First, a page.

Parker-Hannifin Corp. v. Wix Filtration Corp. 2006 WL 3028706 (E.D. Cal.) Judge Levi In denying a preliminary injunction, Judge Levi stated Ã¢â?¬Å?[p]otential lost revenue alone does not qualify as Ã¢â?¬Ë?irreparable harmÃ¢â?¬â?¢ because, otherwise, there would be Ã¢â?¬Ë?irreparable harmÃ¢â?¬â?¢ in every patent case.Ã¢â?¬Â? To be awarded a preliminary injunction, a patent owner plaintiff must show:
(1) a reasonable likelihood that it would succeed on the merits; (2) a threat of irreparable harm; (3) the balance of hardships tips in its favor; and (4) the public interest favors granting the injunction.
Parker designs and sells oil filtration systems and replacement filters for the Ford F-150. Wix also sells replacement filter elements, which compete with the products sold by Parker. Parker claims Wix infringes its patent covering the filter design (the Ã¢â?¬Ë?426 patent), and additionally that the Wix products are defective and cause failed fuel injectors in the F-150 which Parker fears Ford may blame on the Parker oil filtration system. There is no actual evidence that any of the Wix products are faulty, and Wix claims that these warranty claims predate the sale of its products by several years. The only physical difference in the filters is that the Wix filter includes an additional plastic tube inside the filter apparatus, so the question is whether this tube acts to distinguish the Wix filter from the Parker filter. After concluding Parker has not proven likelihood of success on the merits, Judge Levi discusses irreparable harm:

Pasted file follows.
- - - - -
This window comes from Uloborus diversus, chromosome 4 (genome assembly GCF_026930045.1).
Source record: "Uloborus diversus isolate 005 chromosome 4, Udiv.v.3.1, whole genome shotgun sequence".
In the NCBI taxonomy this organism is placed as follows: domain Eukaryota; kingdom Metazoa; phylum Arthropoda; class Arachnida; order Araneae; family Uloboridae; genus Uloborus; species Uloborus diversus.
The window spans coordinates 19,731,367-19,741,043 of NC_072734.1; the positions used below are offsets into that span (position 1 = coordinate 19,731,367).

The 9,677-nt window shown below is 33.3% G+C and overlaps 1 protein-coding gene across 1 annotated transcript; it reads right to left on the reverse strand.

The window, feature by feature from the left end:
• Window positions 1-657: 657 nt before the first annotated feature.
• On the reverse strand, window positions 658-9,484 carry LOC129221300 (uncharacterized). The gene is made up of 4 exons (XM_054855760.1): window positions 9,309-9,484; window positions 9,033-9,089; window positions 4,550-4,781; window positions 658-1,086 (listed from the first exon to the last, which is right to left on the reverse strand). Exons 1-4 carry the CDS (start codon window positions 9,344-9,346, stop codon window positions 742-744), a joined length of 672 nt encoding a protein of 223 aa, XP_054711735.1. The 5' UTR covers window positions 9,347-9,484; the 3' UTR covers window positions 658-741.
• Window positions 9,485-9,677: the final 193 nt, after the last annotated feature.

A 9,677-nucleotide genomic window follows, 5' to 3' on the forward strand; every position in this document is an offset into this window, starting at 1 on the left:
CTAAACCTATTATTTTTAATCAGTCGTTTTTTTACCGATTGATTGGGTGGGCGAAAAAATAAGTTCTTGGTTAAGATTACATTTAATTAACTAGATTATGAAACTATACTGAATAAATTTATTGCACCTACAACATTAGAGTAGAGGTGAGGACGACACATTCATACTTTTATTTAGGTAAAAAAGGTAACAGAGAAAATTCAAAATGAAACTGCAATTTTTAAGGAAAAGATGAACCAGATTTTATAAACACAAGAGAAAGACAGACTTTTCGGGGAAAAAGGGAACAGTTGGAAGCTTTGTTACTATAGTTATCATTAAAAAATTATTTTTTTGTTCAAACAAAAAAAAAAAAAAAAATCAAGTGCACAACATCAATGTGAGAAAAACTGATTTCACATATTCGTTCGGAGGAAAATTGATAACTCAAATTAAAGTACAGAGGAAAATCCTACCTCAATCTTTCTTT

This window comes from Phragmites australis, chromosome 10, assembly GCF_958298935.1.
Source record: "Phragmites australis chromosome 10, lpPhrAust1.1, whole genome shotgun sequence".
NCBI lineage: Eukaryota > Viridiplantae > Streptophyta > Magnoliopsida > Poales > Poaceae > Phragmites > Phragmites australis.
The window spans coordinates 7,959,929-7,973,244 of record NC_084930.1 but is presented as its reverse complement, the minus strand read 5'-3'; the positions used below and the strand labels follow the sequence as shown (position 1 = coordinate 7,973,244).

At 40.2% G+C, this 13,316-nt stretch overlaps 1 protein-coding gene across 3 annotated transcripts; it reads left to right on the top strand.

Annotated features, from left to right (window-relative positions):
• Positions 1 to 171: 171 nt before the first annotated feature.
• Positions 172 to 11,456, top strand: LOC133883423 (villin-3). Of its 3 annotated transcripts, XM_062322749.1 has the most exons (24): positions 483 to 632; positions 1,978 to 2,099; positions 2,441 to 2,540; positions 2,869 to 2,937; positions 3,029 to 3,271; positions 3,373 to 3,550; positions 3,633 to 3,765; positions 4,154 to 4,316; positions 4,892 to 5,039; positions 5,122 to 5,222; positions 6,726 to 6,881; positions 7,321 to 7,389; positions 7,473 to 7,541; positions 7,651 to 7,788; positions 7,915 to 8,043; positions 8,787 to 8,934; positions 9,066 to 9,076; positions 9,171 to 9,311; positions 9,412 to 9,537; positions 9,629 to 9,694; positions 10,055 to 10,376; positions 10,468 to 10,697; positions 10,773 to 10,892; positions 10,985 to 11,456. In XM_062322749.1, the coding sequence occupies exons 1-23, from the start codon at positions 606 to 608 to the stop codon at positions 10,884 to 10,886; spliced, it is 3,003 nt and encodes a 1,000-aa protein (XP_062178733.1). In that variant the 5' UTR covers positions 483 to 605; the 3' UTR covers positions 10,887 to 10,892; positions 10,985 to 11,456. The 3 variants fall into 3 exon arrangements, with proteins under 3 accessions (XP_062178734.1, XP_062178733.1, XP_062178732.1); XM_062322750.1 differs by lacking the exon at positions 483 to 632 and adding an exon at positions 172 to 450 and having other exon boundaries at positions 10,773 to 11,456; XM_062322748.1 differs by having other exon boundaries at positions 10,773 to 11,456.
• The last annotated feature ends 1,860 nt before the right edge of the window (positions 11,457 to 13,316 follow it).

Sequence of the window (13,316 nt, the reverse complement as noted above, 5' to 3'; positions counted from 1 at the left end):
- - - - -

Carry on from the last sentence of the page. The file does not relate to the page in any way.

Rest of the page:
Mere loss in revenue from competition is not “irreparable harm” in a patent infringement suit when the plaintiff has failed to demonstrate that it will likely succeed on the merits.
Does this imply if likelihood of success on the merits is shown, loss of revenue would be sufficient? A strong arguement can be made that lost revenue is not irreparable because that is exactly what the award of damages is intended compensate. Preliminary injunctions, especially after eBay, should be much more difficult to obtain. PlaintiffÃ¢â?¬â?¢s loss of revenue, alone, should rarely be sufficient to allow a preliminary injunction.